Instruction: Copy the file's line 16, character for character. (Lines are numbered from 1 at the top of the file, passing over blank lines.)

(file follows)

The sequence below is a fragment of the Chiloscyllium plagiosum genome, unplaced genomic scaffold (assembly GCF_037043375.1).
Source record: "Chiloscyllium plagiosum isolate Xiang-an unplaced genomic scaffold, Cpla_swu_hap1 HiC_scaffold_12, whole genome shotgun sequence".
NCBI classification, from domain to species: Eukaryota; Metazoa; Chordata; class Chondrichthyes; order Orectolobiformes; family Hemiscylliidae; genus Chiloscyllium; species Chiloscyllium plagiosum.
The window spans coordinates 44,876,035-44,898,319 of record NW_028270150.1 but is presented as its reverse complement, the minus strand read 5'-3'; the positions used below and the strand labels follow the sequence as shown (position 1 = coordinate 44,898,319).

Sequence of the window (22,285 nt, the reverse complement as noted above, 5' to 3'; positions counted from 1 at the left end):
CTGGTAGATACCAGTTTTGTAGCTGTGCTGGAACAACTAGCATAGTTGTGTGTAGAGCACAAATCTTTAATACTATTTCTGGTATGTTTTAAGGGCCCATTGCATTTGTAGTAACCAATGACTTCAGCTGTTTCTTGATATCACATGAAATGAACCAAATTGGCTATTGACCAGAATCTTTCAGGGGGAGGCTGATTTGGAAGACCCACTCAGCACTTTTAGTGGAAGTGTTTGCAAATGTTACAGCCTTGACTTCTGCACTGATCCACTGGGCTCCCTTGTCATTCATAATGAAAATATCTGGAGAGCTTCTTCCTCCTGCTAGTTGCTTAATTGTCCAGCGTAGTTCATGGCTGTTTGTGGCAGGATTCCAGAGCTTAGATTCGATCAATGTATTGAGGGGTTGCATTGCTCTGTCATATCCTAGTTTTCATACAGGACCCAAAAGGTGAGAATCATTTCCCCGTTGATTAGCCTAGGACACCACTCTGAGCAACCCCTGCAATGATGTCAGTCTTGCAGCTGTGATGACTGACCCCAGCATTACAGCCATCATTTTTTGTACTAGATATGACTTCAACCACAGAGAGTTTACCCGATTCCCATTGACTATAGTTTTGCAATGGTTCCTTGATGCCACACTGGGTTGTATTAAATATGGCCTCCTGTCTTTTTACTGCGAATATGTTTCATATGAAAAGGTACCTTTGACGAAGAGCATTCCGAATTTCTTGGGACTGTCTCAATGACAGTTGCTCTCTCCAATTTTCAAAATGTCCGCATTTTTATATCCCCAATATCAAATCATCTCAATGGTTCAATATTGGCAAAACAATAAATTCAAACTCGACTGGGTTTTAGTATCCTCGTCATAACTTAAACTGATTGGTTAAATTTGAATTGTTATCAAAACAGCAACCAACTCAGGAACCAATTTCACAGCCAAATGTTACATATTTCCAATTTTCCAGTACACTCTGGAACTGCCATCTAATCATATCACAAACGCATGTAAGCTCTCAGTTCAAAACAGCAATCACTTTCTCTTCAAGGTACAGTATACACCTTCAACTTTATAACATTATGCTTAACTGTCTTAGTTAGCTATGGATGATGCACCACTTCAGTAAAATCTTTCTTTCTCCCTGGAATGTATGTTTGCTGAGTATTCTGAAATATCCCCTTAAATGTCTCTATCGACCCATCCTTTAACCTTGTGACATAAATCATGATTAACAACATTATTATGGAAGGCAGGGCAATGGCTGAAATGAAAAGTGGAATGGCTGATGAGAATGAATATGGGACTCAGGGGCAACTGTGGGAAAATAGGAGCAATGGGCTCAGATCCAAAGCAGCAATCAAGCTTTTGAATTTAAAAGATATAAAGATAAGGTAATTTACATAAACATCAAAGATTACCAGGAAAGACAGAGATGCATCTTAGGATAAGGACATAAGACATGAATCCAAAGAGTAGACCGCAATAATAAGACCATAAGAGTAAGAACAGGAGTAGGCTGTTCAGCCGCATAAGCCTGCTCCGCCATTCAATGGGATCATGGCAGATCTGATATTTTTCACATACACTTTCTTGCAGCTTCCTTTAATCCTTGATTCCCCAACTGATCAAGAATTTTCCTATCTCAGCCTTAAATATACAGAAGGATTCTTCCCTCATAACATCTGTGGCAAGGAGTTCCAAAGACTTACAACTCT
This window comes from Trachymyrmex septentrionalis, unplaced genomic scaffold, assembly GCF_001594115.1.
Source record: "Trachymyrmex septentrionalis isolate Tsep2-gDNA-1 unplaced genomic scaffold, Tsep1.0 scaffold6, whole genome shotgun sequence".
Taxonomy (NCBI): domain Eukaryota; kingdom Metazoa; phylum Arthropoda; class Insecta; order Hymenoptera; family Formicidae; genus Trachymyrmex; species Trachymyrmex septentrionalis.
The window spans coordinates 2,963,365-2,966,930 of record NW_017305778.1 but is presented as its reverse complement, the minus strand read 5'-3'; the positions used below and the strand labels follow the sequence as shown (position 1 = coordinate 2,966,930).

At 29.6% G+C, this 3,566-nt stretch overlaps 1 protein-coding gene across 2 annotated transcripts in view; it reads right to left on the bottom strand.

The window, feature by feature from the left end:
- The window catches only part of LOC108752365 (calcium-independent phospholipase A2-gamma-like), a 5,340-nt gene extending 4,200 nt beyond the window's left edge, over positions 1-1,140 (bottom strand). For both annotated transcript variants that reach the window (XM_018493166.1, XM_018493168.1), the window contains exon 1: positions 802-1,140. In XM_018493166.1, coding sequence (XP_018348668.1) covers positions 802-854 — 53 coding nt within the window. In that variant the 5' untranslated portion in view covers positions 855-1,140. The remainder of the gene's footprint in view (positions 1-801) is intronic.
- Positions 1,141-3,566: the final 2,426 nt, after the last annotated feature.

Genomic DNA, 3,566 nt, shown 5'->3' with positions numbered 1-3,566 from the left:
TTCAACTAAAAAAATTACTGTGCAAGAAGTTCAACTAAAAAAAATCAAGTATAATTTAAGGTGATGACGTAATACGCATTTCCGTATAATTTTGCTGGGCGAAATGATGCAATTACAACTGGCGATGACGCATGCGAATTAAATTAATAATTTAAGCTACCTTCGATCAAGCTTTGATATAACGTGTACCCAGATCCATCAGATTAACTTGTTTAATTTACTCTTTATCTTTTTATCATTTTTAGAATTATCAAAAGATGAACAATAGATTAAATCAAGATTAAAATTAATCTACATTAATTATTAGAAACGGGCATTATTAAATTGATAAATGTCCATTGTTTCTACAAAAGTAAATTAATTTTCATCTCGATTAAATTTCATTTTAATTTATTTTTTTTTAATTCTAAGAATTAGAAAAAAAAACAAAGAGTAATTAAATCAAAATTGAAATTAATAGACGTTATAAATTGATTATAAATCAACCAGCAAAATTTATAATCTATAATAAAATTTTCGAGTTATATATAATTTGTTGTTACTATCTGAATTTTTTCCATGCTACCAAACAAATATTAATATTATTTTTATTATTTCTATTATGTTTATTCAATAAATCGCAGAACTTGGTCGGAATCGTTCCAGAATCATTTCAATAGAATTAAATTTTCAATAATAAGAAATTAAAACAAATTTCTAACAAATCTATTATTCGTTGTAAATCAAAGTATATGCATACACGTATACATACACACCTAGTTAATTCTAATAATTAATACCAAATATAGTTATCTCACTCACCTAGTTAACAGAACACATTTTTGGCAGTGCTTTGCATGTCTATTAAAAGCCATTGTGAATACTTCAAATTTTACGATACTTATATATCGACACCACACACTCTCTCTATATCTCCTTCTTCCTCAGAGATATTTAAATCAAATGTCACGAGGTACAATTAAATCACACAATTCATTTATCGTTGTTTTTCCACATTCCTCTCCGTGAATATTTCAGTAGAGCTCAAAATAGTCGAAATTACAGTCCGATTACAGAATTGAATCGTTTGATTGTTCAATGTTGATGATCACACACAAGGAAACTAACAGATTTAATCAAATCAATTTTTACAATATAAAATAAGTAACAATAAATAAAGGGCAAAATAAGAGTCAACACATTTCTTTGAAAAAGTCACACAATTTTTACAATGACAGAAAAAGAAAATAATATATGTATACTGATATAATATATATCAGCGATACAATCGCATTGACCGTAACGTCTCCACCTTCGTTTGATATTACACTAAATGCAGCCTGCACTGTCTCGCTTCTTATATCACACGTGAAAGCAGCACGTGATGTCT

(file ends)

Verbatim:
TTCAACTAAAAAAATTACTGTGCAAGAAGTTCAACTAAAAAAAATCAAGTATAATTTAAGGTGATGACGTAATACGCATTTCCGTATAATTTTGCTGGGCGAAATGATGCAATTACAACTGGCGATGACGCATGCGAATTAAATTAATAATTTAAGCTACCTTCGATCAAGCTTTGATATAACGTGTACCCAGATCCATCAGATTAACTTGTTTAATTTACTCTTTATCTTTTTATCATTTTTAGAATTATCAAAAGATGAACAATAGATTAAATCAAGATTAAAATTAATCTACATTAATTATTAGAAACGGGCATTATTAAATTGATAAATGTCCATTGTTTCTACAAAAGTAAATTAATTTTCATCTCGATTAAATTTCATTTTAATTTATTTTTTTTTAATTCTAAGAATTAGAAAAAAAAACAAAGAGTAATTAAATCAAAATTGAAATTAATAGACGTTATAAATTGATTATAAATCAACCAGCAAAATTTATAATCTATAATAAAATTTTCGAGTTATATATAATTTGTTGTTACTATCTGAATTTTTTCCATGCTACCAAACAAATATTAATATTATTTTTATTATTTCTATTATGTTTATTCAATAAATCGCAGAACTTGGTCGGAATCGTTCCAGAATCATTTCAATAGAATTAAATTTTCAATAATAAGAAATTAAAACAAATTTCTAACAAATCTATTATTCGTTGTAAATCAAAGTATATGCATACACGTATACATACACACCTAGTTAATTCTAATAATTAATACCAAATATAGTTATCTCACTCACCTAGTTAACAGAACACATTTTTGGCAGTGCTTTGCATGTCTATTAAAAGCCATTGTGAATACTTCAAATTTTACGATACTTATATATCGACACCACACACTCTCTCTATATCTCCTTCTTCCTCAGAGATATTTAAATCAAATGTCACGAGGTACAATTAAATCACACAATTCATTTATCGTTGTTTTTCCACATTCCTCTCCGTGAATATTTCAGTAGAGCTCAAAATAGTCGAAATTACAGTCCGATTACAGAATTGAATCGTTTGATTGTTCAATGTTGATGATCACACACAAGGAAACTAACAGATTTAATCAAATCAATTTTTACAATATAAAATAAGTAACAATAAATAAAGGGCAAAATAAGAGTCAACACATTTCTTTGAAAAAGTCACACAATTTTTACAATGACAGAAAAAGAAAATAATATATGTATACTGATATAATATATATCAGCGATACAATCGCATTGACCGTAACGTCTCCACCTTCGTTTGATATTACACTAAATGCAGCCTGCACTGTCTCGCTTCTTATATCACACGTGAAAGCAGCACGTGATGTCT